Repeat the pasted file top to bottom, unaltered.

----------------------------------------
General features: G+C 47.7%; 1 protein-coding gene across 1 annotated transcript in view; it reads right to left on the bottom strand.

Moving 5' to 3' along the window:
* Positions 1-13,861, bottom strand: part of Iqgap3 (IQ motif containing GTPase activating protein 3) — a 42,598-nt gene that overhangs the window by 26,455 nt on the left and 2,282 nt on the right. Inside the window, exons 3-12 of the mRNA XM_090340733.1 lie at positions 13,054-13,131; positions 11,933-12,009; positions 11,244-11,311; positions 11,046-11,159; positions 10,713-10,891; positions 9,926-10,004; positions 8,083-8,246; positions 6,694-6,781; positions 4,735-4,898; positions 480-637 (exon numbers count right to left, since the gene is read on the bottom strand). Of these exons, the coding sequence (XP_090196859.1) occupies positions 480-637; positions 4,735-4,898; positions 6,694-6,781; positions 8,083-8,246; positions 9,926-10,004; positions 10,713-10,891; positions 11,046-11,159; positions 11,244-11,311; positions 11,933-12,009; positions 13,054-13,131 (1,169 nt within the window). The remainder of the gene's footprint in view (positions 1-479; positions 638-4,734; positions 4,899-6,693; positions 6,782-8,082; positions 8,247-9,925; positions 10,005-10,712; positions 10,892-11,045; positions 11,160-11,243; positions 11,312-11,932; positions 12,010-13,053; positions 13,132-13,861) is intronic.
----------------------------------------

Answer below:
General features: G+C 47.7%; 1 protein-coding gene across 1 annotated transcript in view; it reads right to left on the bottom strand.

Moving 5' to 3' along the window:
* Positions 1-13,861, bottom strand: part of Iqgap3 (IQ motif containing GTPase activating protein 3) — a 42,598-nt gene that overhangs the window by 26,455 nt on the left and 2,282 nt on the right. Inside the window, exons 3-12 of the mRNA XM_090340733.1 lie at positions 13,054-13,131; positions 11,933-12,009; positions 11,244-11,311; positions 11,046-11,159; positions 10,713-10,891; positions 9,926-10,004; positions 8,083-8,246; positions 6,694-6,781; positions 4,735-4,898; positions 480-637 (exon numbers count right to left, since the gene is read on the bottom strand). Of these exons, the coding sequence (XP_090196859.1) occupies positions 480-637; positions 4,735-4,898; positions 6,694-6,781; positions 8,083-8,246; positions 9,926-10,004; positions 10,713-10,891; positions 11,046-11,159; positions 11,244-11,311; positions 11,933-12,009; positions 13,054-13,131 (1,169 nt within the window). The remainder of the gene's footprint in view (positions 1-479; positions 638-4,734; positions 4,899-6,693; positions 6,782-8,082; positions 8,247-9,925; positions 10,005-10,712; positions 10,892-11,045; positions 11,160-11,243; positions 11,312-11,932; positions 12,010-13,053; positions 13,132-13,861) is intronic.